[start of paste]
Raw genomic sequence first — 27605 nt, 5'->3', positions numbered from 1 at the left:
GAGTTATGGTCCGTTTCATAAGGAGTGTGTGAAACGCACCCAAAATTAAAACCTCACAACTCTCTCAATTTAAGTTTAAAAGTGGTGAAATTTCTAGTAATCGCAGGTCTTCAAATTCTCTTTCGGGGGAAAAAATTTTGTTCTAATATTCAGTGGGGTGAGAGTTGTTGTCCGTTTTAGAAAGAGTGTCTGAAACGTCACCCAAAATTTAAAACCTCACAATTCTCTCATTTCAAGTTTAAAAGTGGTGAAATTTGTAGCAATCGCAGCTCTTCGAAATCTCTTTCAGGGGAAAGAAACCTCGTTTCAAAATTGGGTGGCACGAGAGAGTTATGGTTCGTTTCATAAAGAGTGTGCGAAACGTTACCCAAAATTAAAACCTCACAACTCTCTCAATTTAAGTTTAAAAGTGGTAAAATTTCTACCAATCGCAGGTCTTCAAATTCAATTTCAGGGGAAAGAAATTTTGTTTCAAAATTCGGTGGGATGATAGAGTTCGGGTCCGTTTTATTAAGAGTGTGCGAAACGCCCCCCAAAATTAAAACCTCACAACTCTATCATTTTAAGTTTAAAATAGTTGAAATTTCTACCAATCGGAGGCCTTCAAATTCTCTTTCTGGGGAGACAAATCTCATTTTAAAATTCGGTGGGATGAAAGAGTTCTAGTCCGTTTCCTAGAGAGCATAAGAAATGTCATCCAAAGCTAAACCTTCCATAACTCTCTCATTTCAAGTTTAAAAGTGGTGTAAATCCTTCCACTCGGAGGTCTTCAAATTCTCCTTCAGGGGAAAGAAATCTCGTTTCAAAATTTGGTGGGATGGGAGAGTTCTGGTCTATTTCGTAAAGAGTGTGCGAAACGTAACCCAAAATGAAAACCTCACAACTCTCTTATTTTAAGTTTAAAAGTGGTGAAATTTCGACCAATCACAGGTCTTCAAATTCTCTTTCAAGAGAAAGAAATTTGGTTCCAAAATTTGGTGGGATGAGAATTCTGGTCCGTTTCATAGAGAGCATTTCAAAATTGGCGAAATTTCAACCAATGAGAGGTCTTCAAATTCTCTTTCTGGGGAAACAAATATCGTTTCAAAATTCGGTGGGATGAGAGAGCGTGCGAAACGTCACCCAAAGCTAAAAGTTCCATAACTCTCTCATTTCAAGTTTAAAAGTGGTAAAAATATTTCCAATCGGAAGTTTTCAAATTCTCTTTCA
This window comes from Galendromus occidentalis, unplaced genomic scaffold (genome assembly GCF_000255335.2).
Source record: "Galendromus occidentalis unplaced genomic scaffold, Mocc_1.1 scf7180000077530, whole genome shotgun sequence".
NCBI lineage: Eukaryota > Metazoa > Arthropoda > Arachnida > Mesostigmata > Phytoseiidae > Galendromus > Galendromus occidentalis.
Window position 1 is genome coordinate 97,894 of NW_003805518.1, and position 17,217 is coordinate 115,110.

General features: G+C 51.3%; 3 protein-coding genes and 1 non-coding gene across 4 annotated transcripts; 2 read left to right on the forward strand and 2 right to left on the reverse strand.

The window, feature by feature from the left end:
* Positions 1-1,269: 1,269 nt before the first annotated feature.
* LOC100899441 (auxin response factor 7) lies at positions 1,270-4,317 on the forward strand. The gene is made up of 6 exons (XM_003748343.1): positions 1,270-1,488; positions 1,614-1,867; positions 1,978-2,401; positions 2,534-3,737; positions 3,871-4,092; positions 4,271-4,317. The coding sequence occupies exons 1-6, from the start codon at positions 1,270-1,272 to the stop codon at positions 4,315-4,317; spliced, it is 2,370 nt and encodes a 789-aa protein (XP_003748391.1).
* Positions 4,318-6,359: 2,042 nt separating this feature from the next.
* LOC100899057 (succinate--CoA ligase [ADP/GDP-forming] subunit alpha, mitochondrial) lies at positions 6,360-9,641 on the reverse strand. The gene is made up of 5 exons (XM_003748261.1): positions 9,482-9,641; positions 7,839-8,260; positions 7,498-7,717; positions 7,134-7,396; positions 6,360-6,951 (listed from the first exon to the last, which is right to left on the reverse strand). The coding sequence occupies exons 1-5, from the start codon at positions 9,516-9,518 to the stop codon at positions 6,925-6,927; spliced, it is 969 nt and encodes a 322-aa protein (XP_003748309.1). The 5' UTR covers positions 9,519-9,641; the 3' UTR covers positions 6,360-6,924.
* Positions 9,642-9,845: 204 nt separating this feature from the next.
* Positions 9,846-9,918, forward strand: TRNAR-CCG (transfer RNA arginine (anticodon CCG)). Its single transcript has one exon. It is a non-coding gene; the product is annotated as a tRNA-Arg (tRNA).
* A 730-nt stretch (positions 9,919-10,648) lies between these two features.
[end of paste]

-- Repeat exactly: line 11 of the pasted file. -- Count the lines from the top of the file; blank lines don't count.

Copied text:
* Positions 4,318-6,359: 2,042 nt separating this feature from the next.